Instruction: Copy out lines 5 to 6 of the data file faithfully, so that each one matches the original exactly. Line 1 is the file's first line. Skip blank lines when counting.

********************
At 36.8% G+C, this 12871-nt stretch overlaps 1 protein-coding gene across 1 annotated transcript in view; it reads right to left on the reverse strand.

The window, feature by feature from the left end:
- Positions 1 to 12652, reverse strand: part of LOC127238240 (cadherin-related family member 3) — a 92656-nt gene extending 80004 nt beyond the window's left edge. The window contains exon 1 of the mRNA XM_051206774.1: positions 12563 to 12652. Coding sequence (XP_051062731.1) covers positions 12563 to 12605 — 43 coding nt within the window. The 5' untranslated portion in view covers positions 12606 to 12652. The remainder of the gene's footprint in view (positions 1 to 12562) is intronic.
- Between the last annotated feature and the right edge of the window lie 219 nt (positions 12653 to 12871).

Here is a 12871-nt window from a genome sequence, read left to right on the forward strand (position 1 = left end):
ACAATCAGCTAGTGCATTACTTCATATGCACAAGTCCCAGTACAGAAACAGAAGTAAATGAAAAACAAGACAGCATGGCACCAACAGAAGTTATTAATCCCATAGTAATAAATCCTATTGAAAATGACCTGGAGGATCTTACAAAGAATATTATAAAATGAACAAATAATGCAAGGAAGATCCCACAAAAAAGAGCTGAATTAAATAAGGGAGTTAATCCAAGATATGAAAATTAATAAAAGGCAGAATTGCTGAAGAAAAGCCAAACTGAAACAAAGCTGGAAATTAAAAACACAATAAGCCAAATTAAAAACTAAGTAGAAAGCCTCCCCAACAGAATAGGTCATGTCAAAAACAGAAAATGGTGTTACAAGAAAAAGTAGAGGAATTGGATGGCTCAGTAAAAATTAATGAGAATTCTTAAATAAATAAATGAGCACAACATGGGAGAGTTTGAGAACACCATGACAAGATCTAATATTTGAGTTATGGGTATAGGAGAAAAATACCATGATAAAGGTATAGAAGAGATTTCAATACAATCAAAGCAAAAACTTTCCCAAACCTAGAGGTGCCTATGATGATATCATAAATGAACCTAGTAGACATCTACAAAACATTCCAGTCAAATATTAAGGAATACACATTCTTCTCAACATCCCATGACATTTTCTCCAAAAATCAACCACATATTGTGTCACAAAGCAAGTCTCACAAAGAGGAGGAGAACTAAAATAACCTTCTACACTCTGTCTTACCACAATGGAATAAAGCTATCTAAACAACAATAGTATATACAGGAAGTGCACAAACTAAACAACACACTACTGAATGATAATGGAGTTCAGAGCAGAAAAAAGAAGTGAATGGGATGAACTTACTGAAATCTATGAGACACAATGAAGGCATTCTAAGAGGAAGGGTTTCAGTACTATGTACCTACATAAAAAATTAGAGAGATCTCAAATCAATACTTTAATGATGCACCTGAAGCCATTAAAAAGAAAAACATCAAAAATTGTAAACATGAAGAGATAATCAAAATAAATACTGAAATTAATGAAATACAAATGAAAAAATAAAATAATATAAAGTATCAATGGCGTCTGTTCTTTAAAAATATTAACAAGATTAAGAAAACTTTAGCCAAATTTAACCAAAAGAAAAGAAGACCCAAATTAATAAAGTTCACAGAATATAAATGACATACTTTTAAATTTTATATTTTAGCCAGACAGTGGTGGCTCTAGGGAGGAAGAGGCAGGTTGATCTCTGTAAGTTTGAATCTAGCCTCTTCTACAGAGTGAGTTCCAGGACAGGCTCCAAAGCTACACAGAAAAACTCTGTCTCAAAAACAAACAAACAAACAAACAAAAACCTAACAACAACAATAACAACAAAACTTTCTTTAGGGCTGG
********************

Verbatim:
Here is a 12871-nt window from a genome sequence, read left to right on the forward strand (position 1 = left end):
ACAATCAGCTAGTGCATTACTTCATATGCACAAGTCCCAGTACAGAAACAGAAGTAAATGAAAAACAAGACAGCATGGCACCAACAGAAGTTATTAATCCCATAGTAATAAATCCTATTGAAAATGACCTGGAGGATCTTACAAAGAATATTATAAAATGAACAAATAATGCAAGGAAGATCCCACAAAAAAGAGCTGAATTAAATAAGGGAGTTAATCCAAGATATGAAAATTAATAAAAGGCAGAATTGCTGAAGAAAAGCCAAACTGAAACAAAGCTGGAAATTAAAAACACAATAAGCCAAATTAAAAACTAAGTAGAAAGCCTCCCCAACAGAATAGGTCATGTCAAAAACAGAAAATGGTGTTACAAGAAAAAGTAGAGGAATTGGATGGCTCAGTAAAAATTAATGAGAATTCTTAAATAAATAAATGAGCACAACATGGGAGAGTTTGAGAACACCATGACAAGATCTAATATTTGAGTTATGGGTATAGGAGAAAAATACCATGATAAAGGTATAGAAGAGATTTCAATACAATCAAAGCAAAAACTTTCCCAAACCTAGAGGTGCCTATGATGATATCATAAATGAACCTAGTAGACATCTACAAAACATTCCAGTCAAATATTAAGGAATACACATTCTTCTCAACATCCCATGACATTTTCTCCAAAAATCAACCACATATTGTGTCACAAAGCAAGTCTCACAAAGAGGAGGAGAACTAAAATAACCTTCTACACTCTGTCTTACCACAATGGAATAAAGCTATCTAAACAACAATAGTATATACAGGAAGTGCACAAACTAAACAACACACTACTGAATGATAATGGAGTTCAGAGCAGAAAAAAGAAGTGAATGGGATGAACTTACTGAAATCTATGAGACACAATGAAGGCATTCTAAGAGGAAGGGTTTCAGTACTATGTACCTACATAAAAAATTAGAGAGATCTCAAATCAATACTTTAATGATGCACCTGAAGCCATTAAAAAGAAAAACATCAAAAATTGTAAACATGAAGAGATAATCAAAATAAATACTGAAATTAATGAAATACAAATGAAAAAATAAAATAATATAAAGTATCAATGGCGTCTGTTCTTTAAAAATATTAACAAGATTAAGAAAACTTTAGCCAAATTTAACCAAAAGAAAAGAAGACCCAAATTAATAAAGTTCACAGAATATAAATGACATACTTTTAAATTTTATATTTTAGCCAGACAGTGGTGGCTCTAGGGAGGAAGAGGCAGGTTGATCTCTGTAAGTTTGAATCTAGCCTCTTCTACAGAGTGAGTTCCAGGACAGGCTCCAAAGCTACACAGAAAAACTCTGTCTCAAAAACAAACAAACAAACAAACAAAAACCTAACAACAACAATAACAACAAAACTTTCTTTAGGGCTGG